Ms S had been an insulin dependent diabetic since she was 12 years old. She had previously given birth to a healthy daughter in June 2008.
When she became pregnant with her second daughter in March 2010, she was registered under the management of Chase Farm Hospital. During the pregnancy, Ms S often experienced vomiting and combined with not being able to eat properly at times, she found it very difficult to control her blood sugars and take her insulin. Ms S was admitted to hospital at around six-months pregnant because of her symptoms but was discharged once her condition stabilised.
Towards the end of October, Ms S again became very unwell with vomiting, abdominal pain and began to experience contractions. At around 35-weeks pregnant, she was readmitted to Chase Farm Hospital and diagnosed with early diabetic ketoacidosis (DKA). However, Ms S was under the impression that she was suffering from morning sickness and at no point did doctors advise her that she was suffering with diabetic ketoacidosis, a potentially life-threatening condition for pregnant women and unborn babies.
Due to concerns about ongoing contractions and the possibility of Ms S delivering her baby prematurely, she was transferred to Barnet Hospital on 27 October 2010. Initially, her urine was due to be tested twice daily to monitor for diabetic ketoacidosis. But following a measurement at 2pm on the 27 October, hospital staff failed to carry out any further tests for three days while Ms S remained unwell in hospital.
On 30 October, Ms S requested a C section or to be induced, but her requests were refused and she was reassured that everything was fine.
The next day, Ms S was still unable to eat or drink properly as she continued to feel extremely nauseous. The baby was checked with scans and with a heartbeat monitor and Ms S was advised that the baby was fine. Ms S was discharged the same day without any further urine tests for ketones and without any advice to monitor her urine at home. She was given an appointment in the diabetic pregnancy clinic for a few days later.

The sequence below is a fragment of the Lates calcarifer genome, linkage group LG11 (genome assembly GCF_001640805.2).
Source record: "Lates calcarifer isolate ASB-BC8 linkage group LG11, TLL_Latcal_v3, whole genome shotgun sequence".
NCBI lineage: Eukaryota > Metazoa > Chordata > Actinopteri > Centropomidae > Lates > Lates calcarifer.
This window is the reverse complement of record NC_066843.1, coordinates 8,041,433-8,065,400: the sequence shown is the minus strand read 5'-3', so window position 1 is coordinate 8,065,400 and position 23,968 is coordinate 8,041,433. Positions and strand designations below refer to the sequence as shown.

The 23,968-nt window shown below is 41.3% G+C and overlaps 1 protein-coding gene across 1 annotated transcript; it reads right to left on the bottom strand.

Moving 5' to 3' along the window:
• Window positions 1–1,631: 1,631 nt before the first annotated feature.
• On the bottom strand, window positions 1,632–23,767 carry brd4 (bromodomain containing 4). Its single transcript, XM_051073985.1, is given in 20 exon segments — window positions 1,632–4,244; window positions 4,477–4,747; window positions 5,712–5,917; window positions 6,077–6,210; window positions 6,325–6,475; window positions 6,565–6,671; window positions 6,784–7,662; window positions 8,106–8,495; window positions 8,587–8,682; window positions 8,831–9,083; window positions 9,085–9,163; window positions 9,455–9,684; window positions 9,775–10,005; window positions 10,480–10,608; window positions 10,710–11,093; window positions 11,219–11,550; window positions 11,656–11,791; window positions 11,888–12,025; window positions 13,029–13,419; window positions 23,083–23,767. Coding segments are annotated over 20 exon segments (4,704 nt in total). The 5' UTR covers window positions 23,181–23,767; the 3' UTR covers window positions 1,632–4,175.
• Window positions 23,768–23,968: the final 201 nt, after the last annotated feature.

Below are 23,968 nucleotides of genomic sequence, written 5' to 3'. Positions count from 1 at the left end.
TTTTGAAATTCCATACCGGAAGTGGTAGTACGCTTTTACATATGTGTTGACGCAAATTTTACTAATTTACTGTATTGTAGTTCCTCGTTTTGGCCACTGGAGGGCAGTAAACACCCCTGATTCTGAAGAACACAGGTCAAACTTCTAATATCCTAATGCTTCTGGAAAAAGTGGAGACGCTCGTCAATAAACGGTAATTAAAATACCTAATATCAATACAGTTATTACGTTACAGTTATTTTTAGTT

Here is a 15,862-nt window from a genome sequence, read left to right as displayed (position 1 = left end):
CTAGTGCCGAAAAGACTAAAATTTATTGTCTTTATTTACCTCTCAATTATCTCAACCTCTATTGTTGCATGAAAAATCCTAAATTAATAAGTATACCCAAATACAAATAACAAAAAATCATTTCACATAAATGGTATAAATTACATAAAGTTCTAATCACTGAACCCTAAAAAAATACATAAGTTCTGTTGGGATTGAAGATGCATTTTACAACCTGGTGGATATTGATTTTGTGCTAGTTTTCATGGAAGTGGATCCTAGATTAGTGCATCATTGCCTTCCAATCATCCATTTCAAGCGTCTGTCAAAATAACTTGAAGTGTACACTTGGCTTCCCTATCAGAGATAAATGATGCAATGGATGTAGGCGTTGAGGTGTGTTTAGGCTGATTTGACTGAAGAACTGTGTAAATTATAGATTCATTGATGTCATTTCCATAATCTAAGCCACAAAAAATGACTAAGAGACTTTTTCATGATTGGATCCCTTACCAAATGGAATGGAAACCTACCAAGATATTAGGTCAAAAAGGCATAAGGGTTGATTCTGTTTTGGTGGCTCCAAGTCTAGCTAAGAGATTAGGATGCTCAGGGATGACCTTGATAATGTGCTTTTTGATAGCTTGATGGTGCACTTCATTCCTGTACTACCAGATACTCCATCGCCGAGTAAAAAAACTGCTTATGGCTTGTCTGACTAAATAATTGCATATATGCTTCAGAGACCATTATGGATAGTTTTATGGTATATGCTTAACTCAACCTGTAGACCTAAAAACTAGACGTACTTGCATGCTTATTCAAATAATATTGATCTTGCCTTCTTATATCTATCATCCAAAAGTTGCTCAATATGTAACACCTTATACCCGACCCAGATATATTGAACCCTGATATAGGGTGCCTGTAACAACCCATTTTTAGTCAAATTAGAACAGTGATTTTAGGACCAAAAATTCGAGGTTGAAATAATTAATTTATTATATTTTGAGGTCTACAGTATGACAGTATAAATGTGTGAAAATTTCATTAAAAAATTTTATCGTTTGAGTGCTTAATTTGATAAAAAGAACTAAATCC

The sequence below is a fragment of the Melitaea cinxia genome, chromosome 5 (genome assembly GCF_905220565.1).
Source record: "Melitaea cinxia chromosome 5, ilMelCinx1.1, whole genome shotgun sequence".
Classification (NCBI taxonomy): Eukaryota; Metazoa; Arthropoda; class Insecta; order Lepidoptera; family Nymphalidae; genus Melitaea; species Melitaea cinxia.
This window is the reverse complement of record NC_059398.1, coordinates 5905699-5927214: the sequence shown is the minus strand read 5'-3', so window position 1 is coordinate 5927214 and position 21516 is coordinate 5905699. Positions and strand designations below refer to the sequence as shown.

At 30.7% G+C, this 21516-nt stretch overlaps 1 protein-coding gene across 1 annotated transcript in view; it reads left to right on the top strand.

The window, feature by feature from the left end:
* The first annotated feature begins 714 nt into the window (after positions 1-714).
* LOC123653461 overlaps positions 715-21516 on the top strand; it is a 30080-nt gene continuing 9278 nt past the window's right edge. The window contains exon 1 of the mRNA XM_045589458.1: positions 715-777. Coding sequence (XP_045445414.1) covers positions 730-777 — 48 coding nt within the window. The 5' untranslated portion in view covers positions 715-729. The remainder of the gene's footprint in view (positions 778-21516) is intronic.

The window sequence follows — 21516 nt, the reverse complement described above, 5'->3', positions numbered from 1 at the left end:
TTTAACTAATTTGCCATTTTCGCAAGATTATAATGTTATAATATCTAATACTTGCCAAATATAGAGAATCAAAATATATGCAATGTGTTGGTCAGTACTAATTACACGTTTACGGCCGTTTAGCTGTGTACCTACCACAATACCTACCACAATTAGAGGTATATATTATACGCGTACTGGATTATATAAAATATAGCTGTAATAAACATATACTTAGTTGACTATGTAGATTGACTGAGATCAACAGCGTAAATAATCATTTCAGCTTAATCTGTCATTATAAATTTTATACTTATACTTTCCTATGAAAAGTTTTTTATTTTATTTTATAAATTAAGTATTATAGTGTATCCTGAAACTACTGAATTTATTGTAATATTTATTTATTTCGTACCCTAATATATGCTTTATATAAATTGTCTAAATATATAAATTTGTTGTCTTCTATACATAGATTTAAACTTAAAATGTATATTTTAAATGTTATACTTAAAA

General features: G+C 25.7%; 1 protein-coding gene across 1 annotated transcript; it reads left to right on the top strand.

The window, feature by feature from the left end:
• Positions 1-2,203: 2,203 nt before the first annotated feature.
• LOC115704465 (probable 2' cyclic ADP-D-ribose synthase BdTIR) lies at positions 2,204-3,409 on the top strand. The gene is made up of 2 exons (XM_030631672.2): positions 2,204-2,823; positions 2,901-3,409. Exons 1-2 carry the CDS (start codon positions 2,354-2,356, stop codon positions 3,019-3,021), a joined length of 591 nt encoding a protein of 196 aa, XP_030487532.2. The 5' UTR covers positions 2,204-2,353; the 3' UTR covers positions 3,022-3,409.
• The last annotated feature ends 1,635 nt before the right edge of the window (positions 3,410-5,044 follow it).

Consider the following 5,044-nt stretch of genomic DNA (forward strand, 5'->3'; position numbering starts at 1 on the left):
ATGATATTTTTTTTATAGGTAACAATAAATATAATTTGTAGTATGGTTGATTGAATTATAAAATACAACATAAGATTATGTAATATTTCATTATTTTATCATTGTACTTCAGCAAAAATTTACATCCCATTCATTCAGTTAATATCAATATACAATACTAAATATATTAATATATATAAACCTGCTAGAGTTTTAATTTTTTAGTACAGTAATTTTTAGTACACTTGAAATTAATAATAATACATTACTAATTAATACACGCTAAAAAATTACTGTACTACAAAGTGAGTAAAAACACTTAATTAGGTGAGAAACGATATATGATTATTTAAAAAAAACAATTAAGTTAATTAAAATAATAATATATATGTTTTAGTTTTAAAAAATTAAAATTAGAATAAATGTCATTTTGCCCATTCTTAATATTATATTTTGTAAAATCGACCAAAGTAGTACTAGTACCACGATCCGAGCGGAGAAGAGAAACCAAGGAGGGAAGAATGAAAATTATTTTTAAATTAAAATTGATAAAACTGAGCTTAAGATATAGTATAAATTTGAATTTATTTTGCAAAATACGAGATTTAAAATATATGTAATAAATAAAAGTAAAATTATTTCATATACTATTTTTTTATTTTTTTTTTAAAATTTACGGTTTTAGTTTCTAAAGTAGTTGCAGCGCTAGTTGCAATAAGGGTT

While at home on 1 and 2 November, Ms S continued to feel nauseous and began vomiting again. Her condition deteriorated and she became extremely unwell and delirious. She was taken by ambulance to Barnet Hospital where she was admitted to the labour ward. Ms S was diagnosed as suffering with severe diabetic ketoacidosis.
An ultrasound scan was performed on Ms S's baby and the doctors sadly confirmed that there was no heartbeat. Ms S and her partner were devastated at the news. Ms S was transferred to the Intensive Care Unit because she was so unwell. On 4 November 2010, Ms S gave birth to her stillborn daughter.
As a result of the stillbirth, Ms S developed post-traumatic stress disorder with depression. She suffered nightmares, personality change and social withdrawal which, at the date of settlement, were ongoing. Her psychiatric illness caused her relationship to breakdown and caused her great difficulty in returning to work and maintaining employment.
Ms S instructed Fieldfisher to investigate the care that she had received at Barnet Hospital. Experts in the disciplines of Obstetrics and Psychiatry were instructed to comment on the case. The Obstetric expert was highly critical of the care provided. Despite this, the Trust refused to make an admission of liability and defended the claim in full for several years before agreeing to settle the case for £160,000 after proceedings had been served.
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